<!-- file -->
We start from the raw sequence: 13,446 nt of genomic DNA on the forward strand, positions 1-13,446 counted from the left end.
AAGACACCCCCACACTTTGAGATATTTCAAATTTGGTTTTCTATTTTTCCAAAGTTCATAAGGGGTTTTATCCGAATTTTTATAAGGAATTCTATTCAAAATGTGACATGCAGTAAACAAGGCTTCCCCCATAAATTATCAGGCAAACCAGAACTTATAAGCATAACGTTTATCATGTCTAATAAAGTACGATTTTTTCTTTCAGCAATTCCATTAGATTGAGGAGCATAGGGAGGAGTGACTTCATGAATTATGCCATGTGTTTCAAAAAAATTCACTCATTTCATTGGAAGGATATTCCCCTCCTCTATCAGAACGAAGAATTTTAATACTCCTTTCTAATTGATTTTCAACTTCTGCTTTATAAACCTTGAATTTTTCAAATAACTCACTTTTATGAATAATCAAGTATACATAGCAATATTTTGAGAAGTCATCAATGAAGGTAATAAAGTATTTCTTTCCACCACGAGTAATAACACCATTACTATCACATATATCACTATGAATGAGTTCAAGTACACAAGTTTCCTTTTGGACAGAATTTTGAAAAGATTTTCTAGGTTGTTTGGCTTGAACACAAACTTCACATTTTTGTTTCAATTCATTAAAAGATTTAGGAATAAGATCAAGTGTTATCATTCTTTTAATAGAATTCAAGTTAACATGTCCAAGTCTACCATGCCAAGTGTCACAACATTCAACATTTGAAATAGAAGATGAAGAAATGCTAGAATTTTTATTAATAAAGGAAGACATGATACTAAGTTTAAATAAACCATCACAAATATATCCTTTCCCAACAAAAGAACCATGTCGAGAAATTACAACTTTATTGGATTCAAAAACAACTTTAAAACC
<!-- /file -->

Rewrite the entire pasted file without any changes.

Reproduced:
We start from the raw sequence: 13,446 nt of genomic DNA on the forward strand, positions 1-13,446 counted from the left end.
AAGACACCCCCACACTTTGAGATATTTCAAATTTGGTTTTCTATTTTTCCAAAGTTCATAAGGGGTTTTATCCGAATTTTTATAAGGAATTCTATTCAAAATGTGACATGCAGTAAACAAGGCTTCCCCCATAAATTATCAGGCAAACCAGAACTTATAAGCATAACGTTTATCATGTCTAATAAAGTACGATTTTTTCTTTCAGCAATTCCATTAGATTGAGGAGCATAGGGAGGAGTGACTTCATGAATTATGCCATGTGTTTCAAAAAAATTCACTCATTTCATTGGAAGGATATTCCCCTCCTCTATCAGAACGAAGAATTTTAATACTCCTTTCTAATTGATTTTCAACTTCTGCTTTATAAACCTTGAATTTTTCAAATAACTCACTTTTATGAATAATCAAGTATACATAGCAATATTTTGAGAAGTCATCAATGAAGGTAATAAAGTATTTCTTTCCACCACGAGTAATAACACCATTACTATCACATATATCACTATGAATGAGTTCAAGTACACAAGTTTCCTTTTGGACAGAATTTTGAAAAGATTTTCTAGGTTGTTTGGCTTGAACACAAACTTCACATTTTTGTTTCAATTCATTAAAAGATTTAGGAATAAGATCAAGTGTTATCATTCTTTTAATAGAATTCAAGTTAACATGTCCAAGTCTACCATGCCAAGTGTCACAACATTCAACATTTGAAATAGAAGATGAAGAAATGCTAGAATTTTTATTAATAAAGGAAGACATGATACTAAGTTTAAATAAACCATCACAAATATATCCTTTCCCAACAAAAGAACCATGTCGAGAAATTACAACTTTATTGGATTCAAAAACAACTTTAAAACC